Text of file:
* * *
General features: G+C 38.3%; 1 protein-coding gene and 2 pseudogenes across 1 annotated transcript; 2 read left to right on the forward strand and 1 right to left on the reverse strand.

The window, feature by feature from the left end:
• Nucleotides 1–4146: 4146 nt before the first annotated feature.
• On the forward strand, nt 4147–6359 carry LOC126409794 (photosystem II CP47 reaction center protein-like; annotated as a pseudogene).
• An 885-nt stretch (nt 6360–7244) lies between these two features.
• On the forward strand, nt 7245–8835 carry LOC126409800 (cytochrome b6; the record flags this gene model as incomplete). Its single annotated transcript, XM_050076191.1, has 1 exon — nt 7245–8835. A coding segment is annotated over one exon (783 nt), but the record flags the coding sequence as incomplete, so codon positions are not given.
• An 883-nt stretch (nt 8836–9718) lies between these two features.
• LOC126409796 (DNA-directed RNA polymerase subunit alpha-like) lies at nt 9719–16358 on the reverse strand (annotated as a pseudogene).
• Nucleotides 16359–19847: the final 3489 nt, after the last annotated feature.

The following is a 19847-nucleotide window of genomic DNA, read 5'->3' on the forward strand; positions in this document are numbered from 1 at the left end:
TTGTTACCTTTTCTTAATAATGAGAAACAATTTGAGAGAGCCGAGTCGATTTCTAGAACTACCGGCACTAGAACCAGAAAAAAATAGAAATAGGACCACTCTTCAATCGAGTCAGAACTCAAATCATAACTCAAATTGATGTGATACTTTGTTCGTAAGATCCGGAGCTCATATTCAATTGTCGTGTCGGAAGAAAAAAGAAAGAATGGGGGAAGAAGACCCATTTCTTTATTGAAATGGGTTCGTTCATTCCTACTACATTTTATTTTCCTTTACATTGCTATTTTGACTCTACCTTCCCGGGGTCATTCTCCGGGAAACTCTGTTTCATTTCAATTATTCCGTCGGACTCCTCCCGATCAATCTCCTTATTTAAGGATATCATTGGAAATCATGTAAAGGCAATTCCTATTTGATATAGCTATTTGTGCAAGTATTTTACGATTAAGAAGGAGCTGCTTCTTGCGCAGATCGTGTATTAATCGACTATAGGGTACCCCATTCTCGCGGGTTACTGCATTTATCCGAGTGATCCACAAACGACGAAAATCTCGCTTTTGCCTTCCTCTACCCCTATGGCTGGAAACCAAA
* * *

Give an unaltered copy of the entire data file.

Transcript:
General features: G+C 38.3%; 1 protein-coding gene and 2 pseudogenes across 1 annotated transcript; 2 read left to right on the forward strand and 1 right to left on the reverse strand.

The window, feature by feature from the left end:
• Nucleotides 1–4146: 4146 nt before the first annotated feature.
• On the forward strand, nt 4147–6359 carry LOC126409794 (photosystem II CP47 reaction center protein-like; annotated as a pseudogene).
• An 885-nt stretch (nt 6360–7244) lies between these two features.
• On the forward strand, nt 7245–8835 carry LOC126409800 (cytochrome b6; the record flags this gene model as incomplete). Its single annotated transcript, XM_050076191.1, has 1 exon — nt 7245–8835. A coding segment is annotated over one exon (783 nt), but the record flags the coding sequence as incomplete, so codon positions are not given.
• An 883-nt stretch (nt 8836–9718) lies between these two features.
• LOC126409796 (DNA-directed RNA polymerase subunit alpha-like) lies at nt 9719–16358 on the reverse strand (annotated as a pseudogene).
• Nucleotides 16359–19847: the final 3489 nt, after the last annotated feature.

The following is a 19847-nucleotide window of genomic DNA, read 5'->3' on the forward strand; positions in this document are numbered from 1 at the left end:
TTGTTACCTTTTCTTAATAATGAGAAACAATTTGAGAGAGCCGAGTCGATTTCTAGAACTACCGGCACTAGAACCAGAAAAAAATAGAAATAGGACCACTCTTCAATCGAGTCAGAACTCAAATCATAACTCAAATTGATGTGATACTTTGTTCGTAAGATCCGGAGCTCATATTCAATTGTCGTGTCGGAAGAAAAAAGAAAGAATGGGGGAAGAAGACCCATTTCTTTATTGAAATGGGTTCGTTCATTCCTACTACATTTTATTTTCCTTTACATTGCTATTTTGACTCTACCTTCCCGGGGTCATTCTCCGGGAAACTCTGTTTCATTTCAATTATTCCGTCGGACTCCTCCCGATCAATCTCCTTATTTAAGGATATCATTGGAAATCATGTAAAGGCAATTCCTATTTGATATAGCTATTTGTGCAAGTATTTTACGATTAAGAAGGAGCTGCTTCTTGCGCAGATCGTGTATTAATCGACTATAGGGTACCCCATTCTCGCGGGTTACTGCATTTATCCGAGTGATCCACAAACGACGAAAATCTCGCTTTTGCCTTCCTCTACCCCTATGGCTGGAAACCAAA